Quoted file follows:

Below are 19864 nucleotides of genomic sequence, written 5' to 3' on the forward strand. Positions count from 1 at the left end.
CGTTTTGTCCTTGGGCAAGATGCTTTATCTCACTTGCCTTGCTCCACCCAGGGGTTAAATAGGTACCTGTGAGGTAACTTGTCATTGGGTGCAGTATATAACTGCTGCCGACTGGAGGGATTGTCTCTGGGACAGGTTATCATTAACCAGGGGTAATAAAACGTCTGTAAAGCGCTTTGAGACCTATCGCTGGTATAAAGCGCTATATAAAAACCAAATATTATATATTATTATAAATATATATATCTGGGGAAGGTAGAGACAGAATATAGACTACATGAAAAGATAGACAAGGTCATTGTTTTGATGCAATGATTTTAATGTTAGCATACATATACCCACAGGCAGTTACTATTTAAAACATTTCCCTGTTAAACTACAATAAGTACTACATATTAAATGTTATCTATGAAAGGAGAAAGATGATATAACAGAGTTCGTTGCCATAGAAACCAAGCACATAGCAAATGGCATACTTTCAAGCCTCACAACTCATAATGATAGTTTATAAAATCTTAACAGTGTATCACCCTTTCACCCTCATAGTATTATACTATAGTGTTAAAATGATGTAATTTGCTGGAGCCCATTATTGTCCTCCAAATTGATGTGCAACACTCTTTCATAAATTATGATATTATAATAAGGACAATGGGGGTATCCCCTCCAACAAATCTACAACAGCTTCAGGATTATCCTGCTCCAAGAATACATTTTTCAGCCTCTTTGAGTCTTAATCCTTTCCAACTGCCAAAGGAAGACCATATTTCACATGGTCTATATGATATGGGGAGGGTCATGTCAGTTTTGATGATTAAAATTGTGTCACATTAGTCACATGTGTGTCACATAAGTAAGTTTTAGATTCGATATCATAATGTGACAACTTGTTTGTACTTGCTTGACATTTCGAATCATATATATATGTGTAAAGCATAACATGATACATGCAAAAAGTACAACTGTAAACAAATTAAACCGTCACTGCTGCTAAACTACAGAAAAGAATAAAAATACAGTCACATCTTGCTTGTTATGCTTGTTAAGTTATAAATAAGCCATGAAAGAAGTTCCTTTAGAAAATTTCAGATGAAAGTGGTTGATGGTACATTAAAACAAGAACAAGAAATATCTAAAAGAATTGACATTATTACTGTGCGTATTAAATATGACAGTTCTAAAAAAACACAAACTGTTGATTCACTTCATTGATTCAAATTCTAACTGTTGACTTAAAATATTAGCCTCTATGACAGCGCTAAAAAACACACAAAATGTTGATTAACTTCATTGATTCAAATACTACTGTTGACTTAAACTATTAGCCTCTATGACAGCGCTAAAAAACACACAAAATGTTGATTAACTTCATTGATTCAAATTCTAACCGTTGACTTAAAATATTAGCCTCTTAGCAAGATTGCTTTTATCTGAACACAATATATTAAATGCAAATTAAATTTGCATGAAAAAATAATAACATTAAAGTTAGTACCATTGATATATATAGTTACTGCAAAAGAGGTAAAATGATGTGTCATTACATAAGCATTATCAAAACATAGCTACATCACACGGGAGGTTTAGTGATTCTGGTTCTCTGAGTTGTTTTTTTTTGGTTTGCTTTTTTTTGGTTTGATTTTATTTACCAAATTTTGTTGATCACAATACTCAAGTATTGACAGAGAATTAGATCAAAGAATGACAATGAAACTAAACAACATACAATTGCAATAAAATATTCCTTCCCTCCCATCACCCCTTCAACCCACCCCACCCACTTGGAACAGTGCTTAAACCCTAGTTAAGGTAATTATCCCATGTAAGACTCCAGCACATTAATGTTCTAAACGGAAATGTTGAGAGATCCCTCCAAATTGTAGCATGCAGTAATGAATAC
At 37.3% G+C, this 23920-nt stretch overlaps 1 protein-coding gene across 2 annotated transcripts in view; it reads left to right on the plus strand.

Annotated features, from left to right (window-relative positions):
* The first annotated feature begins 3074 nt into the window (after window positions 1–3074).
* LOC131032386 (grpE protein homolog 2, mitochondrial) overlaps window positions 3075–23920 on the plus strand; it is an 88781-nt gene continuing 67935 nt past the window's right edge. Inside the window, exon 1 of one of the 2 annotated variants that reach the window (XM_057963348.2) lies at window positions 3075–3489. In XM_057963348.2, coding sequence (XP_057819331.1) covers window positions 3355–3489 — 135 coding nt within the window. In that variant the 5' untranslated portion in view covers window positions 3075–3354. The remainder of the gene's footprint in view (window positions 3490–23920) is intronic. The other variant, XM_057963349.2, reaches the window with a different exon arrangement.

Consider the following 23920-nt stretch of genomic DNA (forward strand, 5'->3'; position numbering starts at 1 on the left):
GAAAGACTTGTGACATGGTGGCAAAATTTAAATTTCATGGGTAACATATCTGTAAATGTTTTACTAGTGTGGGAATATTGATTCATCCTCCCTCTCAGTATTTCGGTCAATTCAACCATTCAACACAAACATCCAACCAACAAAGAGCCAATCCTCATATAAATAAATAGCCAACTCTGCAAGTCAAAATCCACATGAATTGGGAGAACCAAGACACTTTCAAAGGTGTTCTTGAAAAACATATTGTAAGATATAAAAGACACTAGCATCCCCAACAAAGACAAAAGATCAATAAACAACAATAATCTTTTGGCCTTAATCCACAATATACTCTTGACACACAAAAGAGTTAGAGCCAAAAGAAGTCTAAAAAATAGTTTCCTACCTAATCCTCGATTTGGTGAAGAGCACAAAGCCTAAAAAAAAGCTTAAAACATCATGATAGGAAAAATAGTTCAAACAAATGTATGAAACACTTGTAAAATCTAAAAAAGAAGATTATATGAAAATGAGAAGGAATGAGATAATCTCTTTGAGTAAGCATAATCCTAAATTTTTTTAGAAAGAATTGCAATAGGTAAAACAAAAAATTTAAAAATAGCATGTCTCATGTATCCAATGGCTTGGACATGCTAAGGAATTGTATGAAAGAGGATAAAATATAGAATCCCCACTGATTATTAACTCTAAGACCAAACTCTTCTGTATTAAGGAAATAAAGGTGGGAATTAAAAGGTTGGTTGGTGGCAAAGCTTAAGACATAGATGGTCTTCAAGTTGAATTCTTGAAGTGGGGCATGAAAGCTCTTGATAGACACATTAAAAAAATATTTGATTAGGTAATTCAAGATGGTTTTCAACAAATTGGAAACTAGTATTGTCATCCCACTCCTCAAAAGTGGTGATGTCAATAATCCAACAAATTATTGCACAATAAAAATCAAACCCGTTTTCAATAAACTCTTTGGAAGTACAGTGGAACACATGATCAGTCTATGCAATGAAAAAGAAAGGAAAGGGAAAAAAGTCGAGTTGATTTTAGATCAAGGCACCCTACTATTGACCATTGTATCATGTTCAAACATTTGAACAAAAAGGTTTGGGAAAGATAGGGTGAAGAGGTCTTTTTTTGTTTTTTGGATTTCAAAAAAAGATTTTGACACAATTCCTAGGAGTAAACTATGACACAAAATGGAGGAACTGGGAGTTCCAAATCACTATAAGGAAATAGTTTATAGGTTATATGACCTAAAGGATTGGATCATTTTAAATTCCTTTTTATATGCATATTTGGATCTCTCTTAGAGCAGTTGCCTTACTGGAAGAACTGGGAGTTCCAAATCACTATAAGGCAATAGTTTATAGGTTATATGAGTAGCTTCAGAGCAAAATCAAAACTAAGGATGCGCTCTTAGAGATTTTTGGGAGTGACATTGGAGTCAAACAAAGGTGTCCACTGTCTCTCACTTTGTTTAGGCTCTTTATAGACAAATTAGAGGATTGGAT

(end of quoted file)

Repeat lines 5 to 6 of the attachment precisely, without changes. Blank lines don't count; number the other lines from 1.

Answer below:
* The first annotated feature begins 3074 nt into the window (after window positions 1–3074).
* LOC131032386 (grpE protein homolog 2, mitochondrial) overlaps window positions 3075–23920 on the plus strand; it is an 88781-nt gene continuing 67935 nt past the window's right edge. Inside the window, exon 1 of one of the 2 annotated variants that reach the window (XM_057963348.2) lies at window positions 3075–3489. In XM_057963348.2, coding sequence (XP_057819331.1) covers window positions 3355–3489 — 135 coding nt within the window. In that variant the 5' untranslated portion in view covers window positions 3075–3354. The remainder of the gene's footprint in view (window positions 3490–23920) is intronic. The other variant, XM_057963349.2, reaches the window with a different exon arrangement.